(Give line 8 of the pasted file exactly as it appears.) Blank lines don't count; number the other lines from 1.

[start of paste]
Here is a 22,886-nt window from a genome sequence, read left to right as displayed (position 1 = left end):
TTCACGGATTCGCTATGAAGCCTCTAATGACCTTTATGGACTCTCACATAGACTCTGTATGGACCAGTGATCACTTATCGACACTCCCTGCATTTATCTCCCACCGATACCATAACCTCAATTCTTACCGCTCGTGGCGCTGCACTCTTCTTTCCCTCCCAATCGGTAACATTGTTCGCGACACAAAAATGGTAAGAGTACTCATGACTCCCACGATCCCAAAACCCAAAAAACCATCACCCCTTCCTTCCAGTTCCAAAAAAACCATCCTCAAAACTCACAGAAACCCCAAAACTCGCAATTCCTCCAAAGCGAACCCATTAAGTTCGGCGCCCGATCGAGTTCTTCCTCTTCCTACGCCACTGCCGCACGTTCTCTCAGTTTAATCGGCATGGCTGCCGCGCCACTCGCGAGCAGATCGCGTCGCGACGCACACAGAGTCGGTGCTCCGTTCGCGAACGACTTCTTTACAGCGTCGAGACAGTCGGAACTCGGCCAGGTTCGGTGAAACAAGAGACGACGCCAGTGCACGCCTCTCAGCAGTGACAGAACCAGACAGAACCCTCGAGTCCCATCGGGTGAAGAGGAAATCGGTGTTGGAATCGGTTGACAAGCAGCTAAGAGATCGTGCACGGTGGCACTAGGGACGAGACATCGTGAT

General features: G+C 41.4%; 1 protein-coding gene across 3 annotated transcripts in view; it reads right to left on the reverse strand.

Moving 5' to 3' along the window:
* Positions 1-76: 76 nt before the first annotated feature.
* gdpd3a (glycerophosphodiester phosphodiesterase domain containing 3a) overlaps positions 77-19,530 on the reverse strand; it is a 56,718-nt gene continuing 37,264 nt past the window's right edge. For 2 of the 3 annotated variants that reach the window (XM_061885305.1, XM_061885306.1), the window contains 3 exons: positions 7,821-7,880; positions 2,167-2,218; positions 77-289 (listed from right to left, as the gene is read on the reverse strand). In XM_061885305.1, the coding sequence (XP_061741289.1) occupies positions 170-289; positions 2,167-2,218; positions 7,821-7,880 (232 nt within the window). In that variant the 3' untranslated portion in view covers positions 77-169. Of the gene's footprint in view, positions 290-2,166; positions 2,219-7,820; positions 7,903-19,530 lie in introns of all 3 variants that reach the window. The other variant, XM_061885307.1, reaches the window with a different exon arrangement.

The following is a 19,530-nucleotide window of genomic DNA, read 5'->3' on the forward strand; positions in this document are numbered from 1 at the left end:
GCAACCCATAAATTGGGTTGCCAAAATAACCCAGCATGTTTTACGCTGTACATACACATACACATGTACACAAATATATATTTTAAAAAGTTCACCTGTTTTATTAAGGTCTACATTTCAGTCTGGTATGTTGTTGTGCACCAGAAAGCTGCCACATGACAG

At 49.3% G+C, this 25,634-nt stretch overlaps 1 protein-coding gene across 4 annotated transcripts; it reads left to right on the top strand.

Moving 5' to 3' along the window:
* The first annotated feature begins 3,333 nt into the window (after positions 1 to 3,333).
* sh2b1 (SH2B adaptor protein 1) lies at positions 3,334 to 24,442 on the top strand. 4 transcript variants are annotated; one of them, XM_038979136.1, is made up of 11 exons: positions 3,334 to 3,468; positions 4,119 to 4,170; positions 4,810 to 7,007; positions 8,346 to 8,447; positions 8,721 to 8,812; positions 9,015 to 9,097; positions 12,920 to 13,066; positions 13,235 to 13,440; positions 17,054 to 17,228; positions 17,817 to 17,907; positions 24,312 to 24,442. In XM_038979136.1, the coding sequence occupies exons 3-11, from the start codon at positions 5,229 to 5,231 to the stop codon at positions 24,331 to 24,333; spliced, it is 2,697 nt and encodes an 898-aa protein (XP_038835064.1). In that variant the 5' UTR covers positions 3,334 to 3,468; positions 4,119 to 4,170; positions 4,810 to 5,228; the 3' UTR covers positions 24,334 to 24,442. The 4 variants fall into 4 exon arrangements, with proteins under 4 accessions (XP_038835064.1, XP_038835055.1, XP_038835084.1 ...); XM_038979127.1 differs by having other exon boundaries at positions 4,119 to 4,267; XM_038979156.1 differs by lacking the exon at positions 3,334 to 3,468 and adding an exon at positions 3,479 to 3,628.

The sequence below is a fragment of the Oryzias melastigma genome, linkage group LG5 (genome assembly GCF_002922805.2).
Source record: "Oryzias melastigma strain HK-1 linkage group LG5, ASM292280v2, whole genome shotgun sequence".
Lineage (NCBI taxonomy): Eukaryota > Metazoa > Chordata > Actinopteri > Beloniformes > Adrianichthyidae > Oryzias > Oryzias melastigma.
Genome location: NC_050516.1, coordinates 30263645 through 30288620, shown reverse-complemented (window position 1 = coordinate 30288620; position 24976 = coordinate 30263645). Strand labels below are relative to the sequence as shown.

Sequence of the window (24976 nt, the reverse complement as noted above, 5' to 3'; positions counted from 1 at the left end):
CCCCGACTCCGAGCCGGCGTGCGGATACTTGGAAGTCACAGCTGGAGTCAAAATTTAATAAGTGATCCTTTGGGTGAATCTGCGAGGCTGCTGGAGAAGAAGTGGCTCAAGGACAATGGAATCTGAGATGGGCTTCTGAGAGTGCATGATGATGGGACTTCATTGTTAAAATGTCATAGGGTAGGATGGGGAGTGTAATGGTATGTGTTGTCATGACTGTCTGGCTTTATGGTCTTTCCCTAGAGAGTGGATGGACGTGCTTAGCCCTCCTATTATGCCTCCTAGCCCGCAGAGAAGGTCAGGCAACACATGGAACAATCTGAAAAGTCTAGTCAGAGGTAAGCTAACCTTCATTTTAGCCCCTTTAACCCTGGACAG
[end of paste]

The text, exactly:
GCAACCCATAAATTGGGTTGCCAAAATAACCCAGCATGTTTTACGCTGTACATACACATACACATGTACACAAATATATATTTTAAAAAGTTCACCTGTTTTATTAAGGTCTACATTTCAGTCTGGTATGTTGTTGTGCACCAGAAAGCTGCCACATGACAG